Flax crown in jeopardy

Canada is about to be dethroned as the world’s top flax exporter.

APK-Inform, a Ukrainian-based agribusiness consulting agency, is forecasting that Kazakhstan will export 550,000 tonnes of flax in 2018-19, a 48 percent increase over last year.

By comparison, Agriculture Canada is forecasting 400,000 tonnes of Canadian flax exports.

If those projections prove accurate, it would be the first time in decades that Canada lost its grip on the top spot.

Kazakhstan grew 881,000 tonnes of flax in 2018, according to APK, compared to 494,000 tonnes of Canadian production, according to Statistics Canada.

Russia and Ukraine have also quickly become major producers and exporters of the oilseed, but APK has not published any recent estimates for those two countries.

The growth in Black Sea production means more competition for Canadian flax in foreign markets such as China, said Wayne Thompson, executive director of the Saskatchewan Flax Development Commission.

“It doesn’t squeeze us out of the market entirely by any stretch of the imagination,” he said.

“But it definitely puts pressure on us in the Chinese market, and that has a lot to do with the fact that Kazakhstan and Russia share the border (with China), so logistically (they are) a lot closer.”

Thompson said the good news is that flax demand in the country has grown significantly over the last two years as the government promotes healthy food.

Roland Thiessen, president of Prairie Flax Products, a processor near Portage la Prairie, Man., was taken aback by APK’s production and export estimates for Kazakhstan.

“Wow,” he said.

“That’s amazing. I’m sure it will have a significant impact, especially on our exports.”

He expects it will be difficult to compete with Kazakhstan in China but doesn’t anticipate much competition in the company’s other markets such as Central and South America.

Belgium is the top buyer of Kazakhstani flax followed by Afghanistan and Poland.

Thiessen believes that much of the flax headed to Belgium and Poland is processed and the oil shipped to China and other Asian countries.

Oil World’s estimate for Kazakhstani production is smaller than APK’s at 700,000 tonnes, but that is still much larger than Canada’s estimated production. Oil World is forecasting 600,000 tonnes of Russian production. It did not have a number for Ukraine.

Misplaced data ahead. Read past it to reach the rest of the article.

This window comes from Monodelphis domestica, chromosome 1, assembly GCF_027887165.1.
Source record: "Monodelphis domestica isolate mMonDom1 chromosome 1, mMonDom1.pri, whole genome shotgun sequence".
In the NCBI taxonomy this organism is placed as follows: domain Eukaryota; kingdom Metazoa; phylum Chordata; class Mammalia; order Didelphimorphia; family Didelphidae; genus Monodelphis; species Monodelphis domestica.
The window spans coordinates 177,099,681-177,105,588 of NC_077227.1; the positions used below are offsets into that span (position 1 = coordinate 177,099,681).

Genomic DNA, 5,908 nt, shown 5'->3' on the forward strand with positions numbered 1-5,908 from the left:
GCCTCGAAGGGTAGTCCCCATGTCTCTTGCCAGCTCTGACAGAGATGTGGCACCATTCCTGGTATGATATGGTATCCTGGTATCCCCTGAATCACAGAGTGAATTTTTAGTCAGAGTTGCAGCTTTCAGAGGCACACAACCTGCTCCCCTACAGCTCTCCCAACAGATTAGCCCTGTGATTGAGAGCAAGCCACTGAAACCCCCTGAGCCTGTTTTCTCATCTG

“There’s a larger supply of flax in the world than we’ve had for quite a while,” said Thompson.

However, he said Canada’s flax is sought after for its superior quality characteristics.

China is by far the top customer for Canadian flax, and it seems to have a preference for Canadian product.

Ming Hai recently opened a crush plant south of Saskatoon that sells flax oil to its business partner, Tianjin Mhjiaye Co. of China.

Thompson believes more Chinese companies will build crush plants in Western Canada to supply the Chinese market with high quality oil and seed.

Thiessen said Canada’s quality advantage over some Black Sea countries is shrinking. He is involved in a farming venture in Ukraine where technology has advanced to the point that crop quality is now approaching Canadian standards.

Canadian crop quality is still an unknown this year. Early harvested crops were good, but a lot of the crop remains unharvested. Two-thirds of Saskatchewan’s crop was still standing in the fields as of Oct. 1.

“The longer it stays out in this kind of weather the more the quality goes down, so it’s definitely going to have an effect on it,” said Thiessen.

Saskatchewan Agriculture is reporting average yields of 22 bushels per acre, which is in line with the long-term average. But again, a lot of the crop remains unharvested.

“What we’ve heard is that it tends to be a bit on the light side, probably a poorer than average crop,” said Thiessen.

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